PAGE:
#ahasmember and owner of Montrose Leather Works, Jeric Arpon discovered early in his maker career how fostering clear communication can build better collaborations. Through a less than ideal experience, he developed a simple process that has helped him stay true to his brand and engage only in collaborations that will be mutually beneficial. He shares his experience with us today.
Q: Tell us about yourself and what you make!
A: Hi. My name is Jeric Arpon and I'm the maker and owner of Montrose Leather Works. Montrose Leather Works specializes in crafting leather accessories for an active lifestyle. I've been designing and creating leather goods since 2011.
Everything I do is hand crafted, meaning that from beginning to end just about everything I do is all made with hand tools. Originally, I only made leather things for myself but soon family and friends started to take interest so I started to make things for them. After that I slowly started to expand attending local craft shows and opening up a web store.
Q: What helped shape the way you approach collaborative projects/efforts?
A: I think the best collaborative projects/efforts result from mutual admiration. Participating in craft shows and being active on social media has introduced me to so many other vendors and artisans whose work is similar or compatible to my own and who I admire. It's allowed me to form relationships with other people I might not have otherwise been able to connect with.
Q: What happened during this early collaboration and what do you think made it feel not so collaborative or fulfilling for you?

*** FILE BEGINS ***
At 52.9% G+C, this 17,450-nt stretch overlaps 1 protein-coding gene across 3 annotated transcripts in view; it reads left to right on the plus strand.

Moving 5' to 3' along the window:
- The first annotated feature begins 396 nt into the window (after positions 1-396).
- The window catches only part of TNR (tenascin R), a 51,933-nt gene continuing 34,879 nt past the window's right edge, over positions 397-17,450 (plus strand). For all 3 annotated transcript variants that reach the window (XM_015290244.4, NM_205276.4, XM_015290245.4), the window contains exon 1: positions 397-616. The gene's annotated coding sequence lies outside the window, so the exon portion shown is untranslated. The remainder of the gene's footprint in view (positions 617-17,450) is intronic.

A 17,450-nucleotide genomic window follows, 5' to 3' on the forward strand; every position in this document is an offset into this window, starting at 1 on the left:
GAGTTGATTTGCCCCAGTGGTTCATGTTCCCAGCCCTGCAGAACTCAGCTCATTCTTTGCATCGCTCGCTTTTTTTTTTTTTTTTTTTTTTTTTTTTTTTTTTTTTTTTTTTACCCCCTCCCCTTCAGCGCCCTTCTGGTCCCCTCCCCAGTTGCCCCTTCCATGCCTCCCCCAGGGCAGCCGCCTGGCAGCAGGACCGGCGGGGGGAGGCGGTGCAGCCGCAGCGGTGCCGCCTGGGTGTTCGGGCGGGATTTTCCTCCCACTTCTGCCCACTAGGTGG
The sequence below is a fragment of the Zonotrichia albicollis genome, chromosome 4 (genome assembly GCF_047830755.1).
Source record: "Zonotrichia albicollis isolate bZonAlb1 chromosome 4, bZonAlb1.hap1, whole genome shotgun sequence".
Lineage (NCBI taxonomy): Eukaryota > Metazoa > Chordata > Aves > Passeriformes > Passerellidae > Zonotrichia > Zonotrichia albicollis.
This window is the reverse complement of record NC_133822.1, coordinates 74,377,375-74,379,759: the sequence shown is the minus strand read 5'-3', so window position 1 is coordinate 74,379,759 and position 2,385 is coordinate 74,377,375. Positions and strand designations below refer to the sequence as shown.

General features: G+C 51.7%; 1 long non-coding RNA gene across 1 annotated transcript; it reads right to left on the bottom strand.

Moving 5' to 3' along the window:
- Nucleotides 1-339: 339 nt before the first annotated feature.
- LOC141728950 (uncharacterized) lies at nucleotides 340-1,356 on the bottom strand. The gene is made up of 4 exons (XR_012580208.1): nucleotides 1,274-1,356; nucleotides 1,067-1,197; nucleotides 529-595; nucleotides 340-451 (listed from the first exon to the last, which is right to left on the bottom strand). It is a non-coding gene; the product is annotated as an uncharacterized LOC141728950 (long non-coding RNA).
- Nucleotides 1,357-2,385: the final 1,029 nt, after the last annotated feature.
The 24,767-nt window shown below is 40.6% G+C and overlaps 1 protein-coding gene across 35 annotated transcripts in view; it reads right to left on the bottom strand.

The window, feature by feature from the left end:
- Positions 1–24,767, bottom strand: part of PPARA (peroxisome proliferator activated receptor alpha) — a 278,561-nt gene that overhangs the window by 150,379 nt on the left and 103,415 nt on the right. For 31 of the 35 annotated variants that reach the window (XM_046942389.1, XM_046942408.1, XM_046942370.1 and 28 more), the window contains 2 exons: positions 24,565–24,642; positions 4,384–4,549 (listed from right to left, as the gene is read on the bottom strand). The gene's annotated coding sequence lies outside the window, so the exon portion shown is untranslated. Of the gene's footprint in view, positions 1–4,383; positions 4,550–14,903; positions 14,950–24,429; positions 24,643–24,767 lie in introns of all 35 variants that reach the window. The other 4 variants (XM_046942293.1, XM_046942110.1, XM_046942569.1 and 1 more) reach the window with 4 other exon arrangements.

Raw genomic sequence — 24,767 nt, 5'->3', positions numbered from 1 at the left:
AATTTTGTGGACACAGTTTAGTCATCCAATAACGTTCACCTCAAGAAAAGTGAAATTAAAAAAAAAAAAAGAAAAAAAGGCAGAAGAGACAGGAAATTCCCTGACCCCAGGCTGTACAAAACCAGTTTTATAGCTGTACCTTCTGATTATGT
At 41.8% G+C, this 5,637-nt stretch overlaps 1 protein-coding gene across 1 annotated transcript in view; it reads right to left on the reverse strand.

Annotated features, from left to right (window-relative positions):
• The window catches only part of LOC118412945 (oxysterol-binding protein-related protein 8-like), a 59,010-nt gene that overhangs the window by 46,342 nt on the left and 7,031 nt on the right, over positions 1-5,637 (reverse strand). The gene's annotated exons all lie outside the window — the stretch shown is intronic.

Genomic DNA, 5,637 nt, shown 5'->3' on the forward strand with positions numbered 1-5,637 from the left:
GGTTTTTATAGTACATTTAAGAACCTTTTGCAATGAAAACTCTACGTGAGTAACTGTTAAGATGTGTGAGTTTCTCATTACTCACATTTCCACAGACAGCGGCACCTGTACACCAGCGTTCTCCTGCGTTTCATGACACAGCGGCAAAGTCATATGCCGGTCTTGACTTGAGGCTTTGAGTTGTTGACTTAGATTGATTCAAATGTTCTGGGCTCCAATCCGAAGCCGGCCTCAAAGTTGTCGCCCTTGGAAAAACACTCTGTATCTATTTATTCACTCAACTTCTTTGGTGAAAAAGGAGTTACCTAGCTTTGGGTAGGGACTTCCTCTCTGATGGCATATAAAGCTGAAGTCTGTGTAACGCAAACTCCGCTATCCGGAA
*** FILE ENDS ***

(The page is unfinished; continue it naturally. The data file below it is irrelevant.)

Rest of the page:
A: I was approached by another vendor to design and produce a leather component for a new good they were developing. This was an exciting opportunity and design idea for me and I was eager to work on the project. Unfortunately, I don't think I took the time to ask the right questions or to identify what exactly our individual roles would be -- I thought this was more of a collaboration and it turned out to be a commission.
Ultimately, the product was very successful and production timelines became unmanageable for me. Although I was proud of the design, it wasn't a satisfying project for me -- it didn't feel like a collaboration. But I am glad I had that experience because it reminded me of why I became a maker in the first place and that's to create and work on projects I truly enjoy.
Q: Looking back, what would you have done differently?
A: Communication. I think I would have managed expectations and timelines better --- I would have communicated off the bat more clearly what I was capable of producing and what my expectations of the project were.
Although it may seem very beneficial to be able to work with another maker you admire it's very important to know if you can actually work with that outside party and if the project is something you’re both on the same page about. Sometimes saying NO is better than saying YES.
Q: How do you decide what collaborations to pursue or not pursue?
A: First, I consider whether or not my brand fits with the other party's brand. It's difficult enough to keep brand consistency within my own business it can be challenging to find cohesiveness when working with someone else. Secondly, I consider location. Collaborations tend to be much easier when the parties are in the same place. If I want to collaborate on a project with someone on the East Coast, it's going to be much more challenging than if I were to collaborate with someone in California. And, even then, if they're not in Los Angeles that could pose some issues.
Q: How are you using what you learned in your business today?
A: I approach every collaboration with the same question -- it could be a great opportunity, but is it the right opportunity for me and my business?
Q: What advice would you give makers who would like to start collaborating with others for the first time?
A: Know your brand and stick with what you know. A successful collaboration is when two parties work compliments each other.